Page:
In the third century B.C.E., the Egyptian priest Manetho wrote a History of Egypt in Greek for the new Greek rulers of Egypt. Volume one of the History consisted of the rule of Gods, demigods and the dynasties down to the end of the 11th dynasty. Volume two covered Dynasty 12 to 19 and volume three consisted of dynasty 20 to 31. Much of Manetho seemed to consist of bare king lists, which mention merely the name and reign length of the king. The rest included a great deal of folklore. What is fascinating though is that his dynastic lists seem to be fairly accurate; certainly Manetho's division of dynasties are the basis for modern ancient Egyptian chronology.
Manetho seems to have been a Priest of Thoth, whose name may have meant "Beloved of Thoth". He apparently came from Sebennytos in the Nile delta and lived c. 300 B.C.E. - 220 B.C.E. He apparently was a Priest of the God Ra at Heliopolis, and was involved in the creation and setting up of the cult of the syncretic god Sarapis. Manetho apparently wrote his History of Egypt, and in greek, in three books to acquaint the new rulers of Egypt with the country they ruled, it appears to have been in imitation of the Babylonica, of Berossos. Manetho was credited in antiquity with the following books. History of Egypt, Against Herodotus, Sacred Book, On antiquity and Religion, On Festivals, On the Preparation of Kyphi, Digest of Physics, and The Book of Sothis. Several of these books like The Book of Sothis, were not by Manetho and Against Herodotus, apparently never existed has a separate book by Manetho but was a collection of excerpts created later.Manetho seemed to be of no great interest in antiquity, which preferred Herodotus and Diodorus, and unfortunately like his contemporary Berossos, a Babylonian priest who wrote a history of Babylonia in Greek, called forth no reaction from either his country men to write and publish research in greek or among Greek speakers to do likewise. The result was that the Greco-Roman intellectual world remained cut off, in my opinion to its detriment, to a large extent from the intellectual riches of Egypt and Babylonia. We owe the survival of Manetho (and Berossos) mainly to the work of Justin Africanus (third century C.E.), who wrote an extensive chronology and Eusebius (4th century C.E.), who did likewise, Unfortunately neither survives in the original form, but we have extensive quotes from George Syncellus and the anonymous Armenian version of Eusibius. It does appear however that to some extent Manetho was mangled by the copyists.2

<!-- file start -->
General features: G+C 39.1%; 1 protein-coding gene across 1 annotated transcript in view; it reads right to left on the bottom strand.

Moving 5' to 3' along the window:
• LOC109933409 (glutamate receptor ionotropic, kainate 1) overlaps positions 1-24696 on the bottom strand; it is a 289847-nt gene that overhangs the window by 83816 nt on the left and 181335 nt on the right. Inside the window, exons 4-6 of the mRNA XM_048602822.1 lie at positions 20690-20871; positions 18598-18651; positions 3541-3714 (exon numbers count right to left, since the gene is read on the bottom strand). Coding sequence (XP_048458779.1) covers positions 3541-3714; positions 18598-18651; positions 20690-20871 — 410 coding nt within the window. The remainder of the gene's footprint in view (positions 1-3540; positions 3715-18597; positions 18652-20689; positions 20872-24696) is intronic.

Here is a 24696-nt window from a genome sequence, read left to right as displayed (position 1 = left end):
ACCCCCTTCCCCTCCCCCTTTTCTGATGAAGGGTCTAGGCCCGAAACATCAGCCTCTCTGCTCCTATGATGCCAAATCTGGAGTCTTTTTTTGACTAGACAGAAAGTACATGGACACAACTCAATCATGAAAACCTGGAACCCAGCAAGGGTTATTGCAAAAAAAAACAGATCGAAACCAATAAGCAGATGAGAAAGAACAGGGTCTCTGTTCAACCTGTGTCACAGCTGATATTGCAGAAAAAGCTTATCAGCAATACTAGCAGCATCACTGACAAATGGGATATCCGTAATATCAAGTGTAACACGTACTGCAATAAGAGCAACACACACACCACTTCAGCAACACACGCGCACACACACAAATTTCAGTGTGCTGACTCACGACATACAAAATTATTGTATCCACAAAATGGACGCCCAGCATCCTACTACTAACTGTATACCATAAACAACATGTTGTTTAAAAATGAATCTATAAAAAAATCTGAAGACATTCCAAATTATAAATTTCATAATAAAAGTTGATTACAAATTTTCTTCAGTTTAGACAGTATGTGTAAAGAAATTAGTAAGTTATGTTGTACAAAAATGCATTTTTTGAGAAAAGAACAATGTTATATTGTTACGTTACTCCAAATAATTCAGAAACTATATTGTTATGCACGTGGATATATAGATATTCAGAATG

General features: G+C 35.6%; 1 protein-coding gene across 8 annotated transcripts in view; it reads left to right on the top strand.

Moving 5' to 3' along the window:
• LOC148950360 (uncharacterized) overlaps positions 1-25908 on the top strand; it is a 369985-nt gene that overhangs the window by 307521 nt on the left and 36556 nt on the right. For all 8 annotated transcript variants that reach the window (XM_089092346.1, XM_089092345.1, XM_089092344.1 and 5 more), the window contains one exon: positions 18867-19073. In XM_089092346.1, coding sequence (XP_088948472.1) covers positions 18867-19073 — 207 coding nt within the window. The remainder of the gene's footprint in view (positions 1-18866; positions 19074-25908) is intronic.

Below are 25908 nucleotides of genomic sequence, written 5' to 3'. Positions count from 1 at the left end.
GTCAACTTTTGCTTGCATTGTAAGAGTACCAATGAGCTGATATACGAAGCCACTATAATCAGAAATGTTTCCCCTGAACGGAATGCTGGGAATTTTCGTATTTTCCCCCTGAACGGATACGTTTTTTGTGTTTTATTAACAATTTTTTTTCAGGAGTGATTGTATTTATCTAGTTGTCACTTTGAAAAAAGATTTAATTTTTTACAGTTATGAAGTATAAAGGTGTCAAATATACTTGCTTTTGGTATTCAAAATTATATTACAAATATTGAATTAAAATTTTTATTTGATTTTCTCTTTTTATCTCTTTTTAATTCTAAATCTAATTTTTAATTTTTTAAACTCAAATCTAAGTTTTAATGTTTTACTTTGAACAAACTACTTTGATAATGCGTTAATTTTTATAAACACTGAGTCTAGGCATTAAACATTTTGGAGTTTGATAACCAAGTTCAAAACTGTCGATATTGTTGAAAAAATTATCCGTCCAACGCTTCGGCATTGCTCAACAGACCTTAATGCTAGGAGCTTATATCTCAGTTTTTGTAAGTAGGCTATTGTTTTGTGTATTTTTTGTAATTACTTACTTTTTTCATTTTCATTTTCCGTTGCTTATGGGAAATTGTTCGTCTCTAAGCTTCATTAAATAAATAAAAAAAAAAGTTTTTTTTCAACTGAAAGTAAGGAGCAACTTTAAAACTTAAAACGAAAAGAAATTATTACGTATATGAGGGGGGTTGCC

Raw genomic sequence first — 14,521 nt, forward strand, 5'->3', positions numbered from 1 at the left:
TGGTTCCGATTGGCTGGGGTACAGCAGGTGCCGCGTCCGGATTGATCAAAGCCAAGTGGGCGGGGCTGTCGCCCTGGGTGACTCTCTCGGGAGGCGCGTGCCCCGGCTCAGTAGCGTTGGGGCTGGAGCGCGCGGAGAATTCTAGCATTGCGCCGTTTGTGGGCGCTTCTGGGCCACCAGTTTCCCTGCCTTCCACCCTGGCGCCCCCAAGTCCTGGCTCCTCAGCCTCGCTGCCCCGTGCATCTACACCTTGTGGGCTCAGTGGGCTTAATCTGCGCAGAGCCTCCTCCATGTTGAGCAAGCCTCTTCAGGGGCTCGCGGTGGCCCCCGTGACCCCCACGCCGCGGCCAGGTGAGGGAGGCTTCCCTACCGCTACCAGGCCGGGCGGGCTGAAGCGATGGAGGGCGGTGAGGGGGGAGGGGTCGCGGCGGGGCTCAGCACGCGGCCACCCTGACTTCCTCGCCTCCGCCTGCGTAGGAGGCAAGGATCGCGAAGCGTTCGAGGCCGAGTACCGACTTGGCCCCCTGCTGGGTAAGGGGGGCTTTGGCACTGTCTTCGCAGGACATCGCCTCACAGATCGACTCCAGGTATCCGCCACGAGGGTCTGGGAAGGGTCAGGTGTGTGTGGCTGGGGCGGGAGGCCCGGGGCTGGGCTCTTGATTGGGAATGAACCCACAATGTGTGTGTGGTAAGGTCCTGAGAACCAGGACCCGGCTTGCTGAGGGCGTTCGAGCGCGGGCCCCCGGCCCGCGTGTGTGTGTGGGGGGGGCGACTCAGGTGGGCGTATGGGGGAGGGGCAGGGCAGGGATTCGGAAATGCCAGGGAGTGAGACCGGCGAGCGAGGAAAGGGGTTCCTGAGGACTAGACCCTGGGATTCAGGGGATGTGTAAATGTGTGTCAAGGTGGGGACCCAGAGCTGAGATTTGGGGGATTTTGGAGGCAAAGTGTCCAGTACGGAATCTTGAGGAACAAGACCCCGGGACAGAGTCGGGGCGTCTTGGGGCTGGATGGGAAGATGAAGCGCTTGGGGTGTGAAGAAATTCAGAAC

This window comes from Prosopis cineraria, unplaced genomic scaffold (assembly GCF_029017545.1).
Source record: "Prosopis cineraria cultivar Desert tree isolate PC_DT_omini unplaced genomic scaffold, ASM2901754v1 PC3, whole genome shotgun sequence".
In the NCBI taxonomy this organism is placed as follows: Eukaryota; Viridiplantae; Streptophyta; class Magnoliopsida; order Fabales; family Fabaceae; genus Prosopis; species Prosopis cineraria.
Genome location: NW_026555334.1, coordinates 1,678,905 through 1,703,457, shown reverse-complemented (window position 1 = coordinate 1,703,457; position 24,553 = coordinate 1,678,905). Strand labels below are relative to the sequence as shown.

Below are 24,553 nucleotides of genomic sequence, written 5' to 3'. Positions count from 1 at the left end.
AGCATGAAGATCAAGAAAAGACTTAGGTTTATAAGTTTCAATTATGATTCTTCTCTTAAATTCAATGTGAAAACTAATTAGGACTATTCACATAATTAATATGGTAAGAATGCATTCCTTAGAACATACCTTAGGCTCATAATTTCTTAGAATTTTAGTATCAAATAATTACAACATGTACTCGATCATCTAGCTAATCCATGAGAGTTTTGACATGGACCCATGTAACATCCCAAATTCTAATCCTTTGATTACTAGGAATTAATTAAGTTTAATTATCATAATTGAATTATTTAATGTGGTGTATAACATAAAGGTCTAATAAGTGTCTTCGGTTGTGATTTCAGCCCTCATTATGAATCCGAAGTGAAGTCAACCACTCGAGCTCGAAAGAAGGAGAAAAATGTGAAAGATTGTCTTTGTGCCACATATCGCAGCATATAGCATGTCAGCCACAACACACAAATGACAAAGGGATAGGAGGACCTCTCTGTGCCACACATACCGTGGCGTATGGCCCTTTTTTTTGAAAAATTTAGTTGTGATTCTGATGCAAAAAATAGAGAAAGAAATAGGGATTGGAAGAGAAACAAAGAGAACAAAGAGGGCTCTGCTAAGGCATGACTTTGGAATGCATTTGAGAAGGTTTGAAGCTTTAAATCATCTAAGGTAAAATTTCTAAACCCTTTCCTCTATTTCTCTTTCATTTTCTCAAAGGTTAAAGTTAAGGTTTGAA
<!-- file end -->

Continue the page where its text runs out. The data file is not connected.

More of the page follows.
Mantho’s history thus survives in only a severely truncated mangled version. The writer and Geoarchaeologist Eberhard Zagger has endeavoured to use Manetho to make some pretty far out speculations about ancient history and Atlantis.
In Eberhard Zagger's The Future of the Past: Archaeology in the 21st Century, we read the following concerning the Egyptian priest Manetheo and his History of Egypt:
…Atlantis apparently existed 8000 years before Solon's visit to Egypt,and therefore some eleven thousand years before the present day. The opponents of a historical Atlantis suggest that Plato had set his metaphorical tale in dim and distant prehistory, to emphasize that this was not a truly historical account but a myth. Franz Susemihl, for example, wrote in the year 1855: